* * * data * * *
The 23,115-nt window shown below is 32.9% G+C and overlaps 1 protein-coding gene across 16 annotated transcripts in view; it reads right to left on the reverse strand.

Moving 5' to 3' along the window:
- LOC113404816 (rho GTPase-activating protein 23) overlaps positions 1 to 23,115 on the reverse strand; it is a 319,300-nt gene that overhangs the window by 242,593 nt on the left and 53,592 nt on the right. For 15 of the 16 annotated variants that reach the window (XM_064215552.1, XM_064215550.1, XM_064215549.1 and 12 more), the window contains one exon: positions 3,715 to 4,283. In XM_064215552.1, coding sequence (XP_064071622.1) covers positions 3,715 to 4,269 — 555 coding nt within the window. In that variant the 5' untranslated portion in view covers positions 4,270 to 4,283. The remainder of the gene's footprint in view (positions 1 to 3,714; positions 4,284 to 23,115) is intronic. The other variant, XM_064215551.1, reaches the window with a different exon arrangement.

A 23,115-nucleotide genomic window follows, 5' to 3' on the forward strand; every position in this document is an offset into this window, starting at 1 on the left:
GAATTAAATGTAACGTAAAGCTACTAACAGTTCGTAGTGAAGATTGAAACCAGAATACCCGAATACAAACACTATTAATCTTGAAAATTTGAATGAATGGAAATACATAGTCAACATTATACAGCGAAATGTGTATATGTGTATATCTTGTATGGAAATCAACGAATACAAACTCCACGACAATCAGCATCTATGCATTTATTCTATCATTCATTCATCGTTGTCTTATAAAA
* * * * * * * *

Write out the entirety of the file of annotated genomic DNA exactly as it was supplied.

The 23,115-nt window shown below is 32.9% G+C and overlaps 1 protein-coding gene across 16 annotated transcripts in view; it reads right to left on the reverse strand.

Moving 5' to 3' along the window:
- LOC113404816 (rho GTPase-activating protein 23) overlaps positions 1 to 23,115 on the reverse strand; it is a 319,300-nt gene that overhangs the window by 242,593 nt on the left and 53,592 nt on the right. For 15 of the 16 annotated variants that reach the window (XM_064215552.1, XM_064215550.1, XM_064215549.1 and 12 more), the window contains one exon: positions 3,715 to 4,283. In XM_064215552.1, coding sequence (XP_064071622.1) covers positions 3,715 to 4,269 — 555 coding nt within the window. In that variant the 5' untranslated portion in view covers positions 4,270 to 4,283. The remainder of the gene's footprint in view (positions 1 to 3,714; positions 4,284 to 23,115) is intronic. The other variant, XM_064215551.1, reaches the window with a different exon arrangement.

A 23,115-nucleotide genomic window follows, 5' to 3' on the forward strand; every position in this document is an offset into this window, starting at 1 on the left:
GAATTAAATGTAACGTAAAGCTACTAACAGTTCGTAGTGAAGATTGAAACCAGAATACCCGAATACAAACACTATTAATCTTGAAAATTTGAATGAATGGAAATACATAGTCAACATTATACAGCGAAATGTGTATATGTGTATATCTTGTATGGAAATCAACGAATACAAACTCCACGACAATCAGCATCTATGCATTTATTCTATCATTCATTCATCGTTGTCTTATAAAA